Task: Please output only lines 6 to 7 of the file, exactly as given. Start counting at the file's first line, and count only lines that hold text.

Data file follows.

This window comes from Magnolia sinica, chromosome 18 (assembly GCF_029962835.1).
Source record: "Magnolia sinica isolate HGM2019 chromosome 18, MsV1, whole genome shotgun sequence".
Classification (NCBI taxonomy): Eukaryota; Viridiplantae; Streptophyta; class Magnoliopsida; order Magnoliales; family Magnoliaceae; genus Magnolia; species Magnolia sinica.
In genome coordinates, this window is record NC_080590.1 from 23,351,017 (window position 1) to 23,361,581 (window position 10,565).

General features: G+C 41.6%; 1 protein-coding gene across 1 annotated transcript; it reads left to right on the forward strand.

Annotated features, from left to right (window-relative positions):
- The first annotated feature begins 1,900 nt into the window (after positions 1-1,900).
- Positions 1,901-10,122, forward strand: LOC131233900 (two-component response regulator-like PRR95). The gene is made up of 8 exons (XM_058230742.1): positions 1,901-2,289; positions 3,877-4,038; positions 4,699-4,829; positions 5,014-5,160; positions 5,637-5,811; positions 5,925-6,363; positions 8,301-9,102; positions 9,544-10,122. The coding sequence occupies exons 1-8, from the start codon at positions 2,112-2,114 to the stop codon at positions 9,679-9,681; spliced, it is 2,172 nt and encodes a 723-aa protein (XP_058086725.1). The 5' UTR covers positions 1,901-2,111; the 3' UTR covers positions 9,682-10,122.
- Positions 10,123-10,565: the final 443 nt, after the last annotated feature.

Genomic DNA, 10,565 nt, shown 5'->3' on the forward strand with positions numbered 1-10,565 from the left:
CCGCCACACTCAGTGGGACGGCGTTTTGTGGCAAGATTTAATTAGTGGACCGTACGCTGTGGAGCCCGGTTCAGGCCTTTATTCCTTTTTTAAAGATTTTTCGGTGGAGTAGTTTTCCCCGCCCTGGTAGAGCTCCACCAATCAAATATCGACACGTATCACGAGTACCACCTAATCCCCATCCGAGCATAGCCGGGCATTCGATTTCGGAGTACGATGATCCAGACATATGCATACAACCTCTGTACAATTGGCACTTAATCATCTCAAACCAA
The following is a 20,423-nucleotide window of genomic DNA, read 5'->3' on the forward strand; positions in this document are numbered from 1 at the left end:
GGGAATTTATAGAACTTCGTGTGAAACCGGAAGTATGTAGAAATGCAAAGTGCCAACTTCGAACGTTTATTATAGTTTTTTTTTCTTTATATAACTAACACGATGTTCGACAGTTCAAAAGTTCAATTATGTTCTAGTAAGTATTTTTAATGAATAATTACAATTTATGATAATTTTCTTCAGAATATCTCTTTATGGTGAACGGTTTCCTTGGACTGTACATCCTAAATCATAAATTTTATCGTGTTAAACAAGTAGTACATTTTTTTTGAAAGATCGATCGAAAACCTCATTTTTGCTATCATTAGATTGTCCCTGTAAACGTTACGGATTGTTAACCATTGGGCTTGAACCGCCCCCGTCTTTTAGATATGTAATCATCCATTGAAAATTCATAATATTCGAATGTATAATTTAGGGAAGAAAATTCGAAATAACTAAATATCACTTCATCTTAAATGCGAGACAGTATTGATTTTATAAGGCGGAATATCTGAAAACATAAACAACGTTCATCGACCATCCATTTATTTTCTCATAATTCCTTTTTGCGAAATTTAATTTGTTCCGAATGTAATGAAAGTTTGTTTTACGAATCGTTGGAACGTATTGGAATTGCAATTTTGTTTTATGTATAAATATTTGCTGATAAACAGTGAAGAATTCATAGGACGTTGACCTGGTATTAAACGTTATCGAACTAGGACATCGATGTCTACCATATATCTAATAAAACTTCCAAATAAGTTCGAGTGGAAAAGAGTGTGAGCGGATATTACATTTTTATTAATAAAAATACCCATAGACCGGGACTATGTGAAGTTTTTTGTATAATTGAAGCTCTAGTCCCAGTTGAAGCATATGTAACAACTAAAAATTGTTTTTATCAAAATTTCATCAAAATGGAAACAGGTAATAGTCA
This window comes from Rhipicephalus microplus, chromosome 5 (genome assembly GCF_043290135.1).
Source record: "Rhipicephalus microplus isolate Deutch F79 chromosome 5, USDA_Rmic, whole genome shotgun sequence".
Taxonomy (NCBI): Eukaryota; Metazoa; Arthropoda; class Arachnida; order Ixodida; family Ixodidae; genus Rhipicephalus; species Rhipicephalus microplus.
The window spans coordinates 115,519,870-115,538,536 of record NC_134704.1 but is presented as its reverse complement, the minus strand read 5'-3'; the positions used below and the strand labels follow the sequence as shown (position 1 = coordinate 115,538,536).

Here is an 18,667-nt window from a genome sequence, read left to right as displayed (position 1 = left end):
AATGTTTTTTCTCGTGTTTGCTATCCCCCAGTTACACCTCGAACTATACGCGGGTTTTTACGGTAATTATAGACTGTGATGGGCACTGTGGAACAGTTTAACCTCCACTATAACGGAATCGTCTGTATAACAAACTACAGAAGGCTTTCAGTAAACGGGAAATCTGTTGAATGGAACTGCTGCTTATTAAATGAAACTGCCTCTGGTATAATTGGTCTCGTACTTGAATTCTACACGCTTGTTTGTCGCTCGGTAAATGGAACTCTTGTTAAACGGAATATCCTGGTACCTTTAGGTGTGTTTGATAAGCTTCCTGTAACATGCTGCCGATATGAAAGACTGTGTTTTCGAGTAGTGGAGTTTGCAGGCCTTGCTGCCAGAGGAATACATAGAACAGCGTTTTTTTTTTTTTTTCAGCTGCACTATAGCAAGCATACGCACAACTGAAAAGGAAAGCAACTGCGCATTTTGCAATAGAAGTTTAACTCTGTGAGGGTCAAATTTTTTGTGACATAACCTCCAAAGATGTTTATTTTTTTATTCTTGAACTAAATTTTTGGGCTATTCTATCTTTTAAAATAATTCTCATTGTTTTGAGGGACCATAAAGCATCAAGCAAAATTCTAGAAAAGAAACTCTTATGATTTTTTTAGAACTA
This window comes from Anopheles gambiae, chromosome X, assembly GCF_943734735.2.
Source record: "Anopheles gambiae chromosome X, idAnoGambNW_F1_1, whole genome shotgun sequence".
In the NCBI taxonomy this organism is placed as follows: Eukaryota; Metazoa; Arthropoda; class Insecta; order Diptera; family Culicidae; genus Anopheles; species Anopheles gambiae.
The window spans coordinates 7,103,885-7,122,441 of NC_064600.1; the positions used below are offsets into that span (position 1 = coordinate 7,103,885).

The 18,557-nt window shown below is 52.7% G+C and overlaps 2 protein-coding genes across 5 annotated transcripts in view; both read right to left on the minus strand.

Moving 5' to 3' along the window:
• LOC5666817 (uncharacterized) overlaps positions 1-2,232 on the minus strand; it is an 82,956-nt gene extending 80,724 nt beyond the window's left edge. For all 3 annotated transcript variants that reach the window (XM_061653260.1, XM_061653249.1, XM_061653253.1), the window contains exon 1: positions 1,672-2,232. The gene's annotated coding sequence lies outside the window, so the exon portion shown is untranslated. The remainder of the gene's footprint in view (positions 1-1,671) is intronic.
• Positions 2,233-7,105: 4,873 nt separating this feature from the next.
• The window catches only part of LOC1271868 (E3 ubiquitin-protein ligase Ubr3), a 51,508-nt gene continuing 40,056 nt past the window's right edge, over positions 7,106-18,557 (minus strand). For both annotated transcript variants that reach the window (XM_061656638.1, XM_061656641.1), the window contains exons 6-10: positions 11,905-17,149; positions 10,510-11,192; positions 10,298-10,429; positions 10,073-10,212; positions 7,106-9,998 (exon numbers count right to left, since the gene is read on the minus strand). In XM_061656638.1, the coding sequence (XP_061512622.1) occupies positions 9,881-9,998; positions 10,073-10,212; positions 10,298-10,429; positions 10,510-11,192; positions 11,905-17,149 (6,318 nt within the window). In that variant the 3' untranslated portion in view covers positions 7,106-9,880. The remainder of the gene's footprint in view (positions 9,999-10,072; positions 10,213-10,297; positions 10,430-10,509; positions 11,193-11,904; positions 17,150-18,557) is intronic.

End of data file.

Annotated features, from left to right (window-relative positions):
- The first annotated feature begins 1,900 nt into the window (after positions 1-1,900).